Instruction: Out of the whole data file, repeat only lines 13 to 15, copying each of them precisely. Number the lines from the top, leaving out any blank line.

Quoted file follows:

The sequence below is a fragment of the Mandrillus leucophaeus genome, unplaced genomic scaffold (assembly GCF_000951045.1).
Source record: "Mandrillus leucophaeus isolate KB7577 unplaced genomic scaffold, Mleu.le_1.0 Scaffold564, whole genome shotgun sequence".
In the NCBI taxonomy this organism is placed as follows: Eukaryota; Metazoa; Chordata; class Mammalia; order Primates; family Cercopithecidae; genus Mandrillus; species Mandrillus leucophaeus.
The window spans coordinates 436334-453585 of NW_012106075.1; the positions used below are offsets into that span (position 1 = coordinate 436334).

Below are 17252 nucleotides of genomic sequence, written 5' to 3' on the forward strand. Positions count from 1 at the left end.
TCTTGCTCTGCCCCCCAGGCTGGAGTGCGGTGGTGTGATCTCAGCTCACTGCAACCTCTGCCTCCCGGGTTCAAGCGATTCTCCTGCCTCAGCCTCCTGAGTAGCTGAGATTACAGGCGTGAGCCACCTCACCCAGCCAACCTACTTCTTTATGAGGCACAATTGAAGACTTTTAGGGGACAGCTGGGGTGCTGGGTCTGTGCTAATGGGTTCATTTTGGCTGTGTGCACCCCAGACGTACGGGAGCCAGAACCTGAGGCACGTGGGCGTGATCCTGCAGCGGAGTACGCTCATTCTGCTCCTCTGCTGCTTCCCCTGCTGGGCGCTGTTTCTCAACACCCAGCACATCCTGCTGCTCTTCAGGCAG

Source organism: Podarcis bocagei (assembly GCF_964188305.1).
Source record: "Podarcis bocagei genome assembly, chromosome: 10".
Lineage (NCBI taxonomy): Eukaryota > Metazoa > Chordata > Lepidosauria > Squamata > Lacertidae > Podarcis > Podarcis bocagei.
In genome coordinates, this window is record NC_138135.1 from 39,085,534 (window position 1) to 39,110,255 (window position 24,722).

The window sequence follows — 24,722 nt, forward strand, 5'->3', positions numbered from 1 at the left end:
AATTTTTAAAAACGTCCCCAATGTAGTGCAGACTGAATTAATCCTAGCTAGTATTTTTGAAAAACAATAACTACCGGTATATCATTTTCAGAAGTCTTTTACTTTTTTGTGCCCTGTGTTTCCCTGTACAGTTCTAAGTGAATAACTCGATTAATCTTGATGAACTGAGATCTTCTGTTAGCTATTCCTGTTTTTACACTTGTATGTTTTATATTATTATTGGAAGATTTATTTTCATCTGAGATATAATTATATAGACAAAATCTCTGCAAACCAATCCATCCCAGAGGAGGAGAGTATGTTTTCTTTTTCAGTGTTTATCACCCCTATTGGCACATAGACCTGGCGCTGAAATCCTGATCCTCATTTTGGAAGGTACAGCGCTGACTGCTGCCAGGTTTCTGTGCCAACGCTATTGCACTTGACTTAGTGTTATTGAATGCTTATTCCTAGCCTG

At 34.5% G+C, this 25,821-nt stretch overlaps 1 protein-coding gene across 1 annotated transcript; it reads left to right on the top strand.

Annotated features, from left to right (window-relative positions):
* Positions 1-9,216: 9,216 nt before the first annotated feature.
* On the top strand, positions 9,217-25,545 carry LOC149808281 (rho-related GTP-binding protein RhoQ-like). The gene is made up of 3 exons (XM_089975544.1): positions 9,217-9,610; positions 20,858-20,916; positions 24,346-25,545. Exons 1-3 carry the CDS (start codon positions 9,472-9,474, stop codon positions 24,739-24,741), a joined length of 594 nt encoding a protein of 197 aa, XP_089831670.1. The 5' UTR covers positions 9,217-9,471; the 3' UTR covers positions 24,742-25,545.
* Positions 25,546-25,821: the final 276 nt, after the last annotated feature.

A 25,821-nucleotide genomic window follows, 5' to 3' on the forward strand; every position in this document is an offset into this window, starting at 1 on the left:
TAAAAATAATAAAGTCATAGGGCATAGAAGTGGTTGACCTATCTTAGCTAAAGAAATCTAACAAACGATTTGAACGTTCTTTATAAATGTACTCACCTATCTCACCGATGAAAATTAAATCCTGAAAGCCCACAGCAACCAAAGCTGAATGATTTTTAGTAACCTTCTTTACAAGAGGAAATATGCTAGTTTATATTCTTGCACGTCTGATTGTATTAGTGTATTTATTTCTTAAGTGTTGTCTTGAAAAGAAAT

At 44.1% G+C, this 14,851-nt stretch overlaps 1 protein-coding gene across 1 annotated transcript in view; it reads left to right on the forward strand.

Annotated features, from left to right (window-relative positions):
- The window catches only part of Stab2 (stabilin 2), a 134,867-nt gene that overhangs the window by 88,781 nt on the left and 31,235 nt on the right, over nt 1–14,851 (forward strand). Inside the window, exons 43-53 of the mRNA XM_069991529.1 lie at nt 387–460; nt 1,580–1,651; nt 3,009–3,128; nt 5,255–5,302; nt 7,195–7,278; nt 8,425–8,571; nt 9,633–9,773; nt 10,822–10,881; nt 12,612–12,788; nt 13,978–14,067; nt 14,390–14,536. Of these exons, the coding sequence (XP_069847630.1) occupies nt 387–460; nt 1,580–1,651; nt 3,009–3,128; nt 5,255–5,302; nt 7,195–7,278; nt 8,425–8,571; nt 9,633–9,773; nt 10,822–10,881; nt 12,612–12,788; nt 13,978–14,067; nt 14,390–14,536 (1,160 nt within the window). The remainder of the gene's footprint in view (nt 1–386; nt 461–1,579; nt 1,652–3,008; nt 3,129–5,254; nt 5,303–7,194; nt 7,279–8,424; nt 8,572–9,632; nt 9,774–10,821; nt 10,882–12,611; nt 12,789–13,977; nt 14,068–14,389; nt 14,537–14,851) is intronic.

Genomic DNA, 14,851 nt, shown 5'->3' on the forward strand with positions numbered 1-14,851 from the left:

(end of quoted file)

At 34.5% G+C, this 25,821-nt stretch overlaps 1 protein-coding gene across 1 annotated transcript; it reads left to right on the top strand.

Annotated features, from left to right (window-relative positions):
* Positions 1-9,216: 9,216 nt before the first annotated feature.